Wednesday, December 17, 2008

Why Doctors Don't Like EMR's

Mr HISTalk is on the money in his latest blog
Doctors, like 99% of people, want to be consumers of information, not creators of it
Doctors want to give great care - that's a universal maxim for the profession and anything that enables or facilitates this will be successful and will get used. But that's not what has been going on:

The model of forcing doctors to share their thoughts through manual electronic documentation is fatally flawed. There is no industry … none … where someone with the education and time value of a physician is expected to peck on a computer, especially in front of a client who’s only going to get seven minutes of time (I’ve never seen a CIO typing meeting minutes into a PC, yet they’re often the ones beefing about computer-avoiding doctors).
and my personal favorite part of this piece - philosophic johad:
....trying to force those small business owners to use computers based on some kind of naive philosophic jihad against the inefficiency of paper-based recordkeeping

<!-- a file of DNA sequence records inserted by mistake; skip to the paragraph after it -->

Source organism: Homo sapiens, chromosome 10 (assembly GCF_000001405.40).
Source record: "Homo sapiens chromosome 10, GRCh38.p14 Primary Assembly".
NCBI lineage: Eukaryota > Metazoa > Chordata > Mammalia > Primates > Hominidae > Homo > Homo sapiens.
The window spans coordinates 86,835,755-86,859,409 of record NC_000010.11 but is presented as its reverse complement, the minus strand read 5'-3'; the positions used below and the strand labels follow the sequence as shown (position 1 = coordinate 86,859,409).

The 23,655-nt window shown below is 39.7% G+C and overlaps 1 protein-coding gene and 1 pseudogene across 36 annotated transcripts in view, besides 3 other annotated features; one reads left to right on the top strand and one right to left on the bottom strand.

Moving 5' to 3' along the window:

He is right "speech recognition" (or better yet the newer and more relevant speech understanding) is ready for prime time.....

Gathering the data should not be the focus - it should be a natural by product of the interaction and speech can help in achieving this. The real value comes with driving clinical information to support to decision making allowing clinicians to focus on the healthcare process

Thursday, December 4, 2008

Diagnostic Imaging Report Added to the Healthstory

Interoperability is one step closer especially in radiology with the announcement of the approval of the implementation guide for Diagnostic Imaging that makes it possible to seamlessly share information between radiologists and other electronic health records. The story was reported in Health Imaging and IT Radiology reporting takes on a sharing approach:

The new implementation guide for diagnostic imaging reports will help
radiologists capture and share the whole report or patient story in an
industry-accepted, human- and machine-readable format that includes
both narrative and structured data, according to HL7. As a result,
high-quality diagnostic decision-making reports will be more easily
available to both referring clinicians and clinical systems.
This implementation guide along with the previous guides is available from The Health Story Project (formerly known as CDA4CDT).

This is great work and will of increasing significance as more guides are established and more participants join the project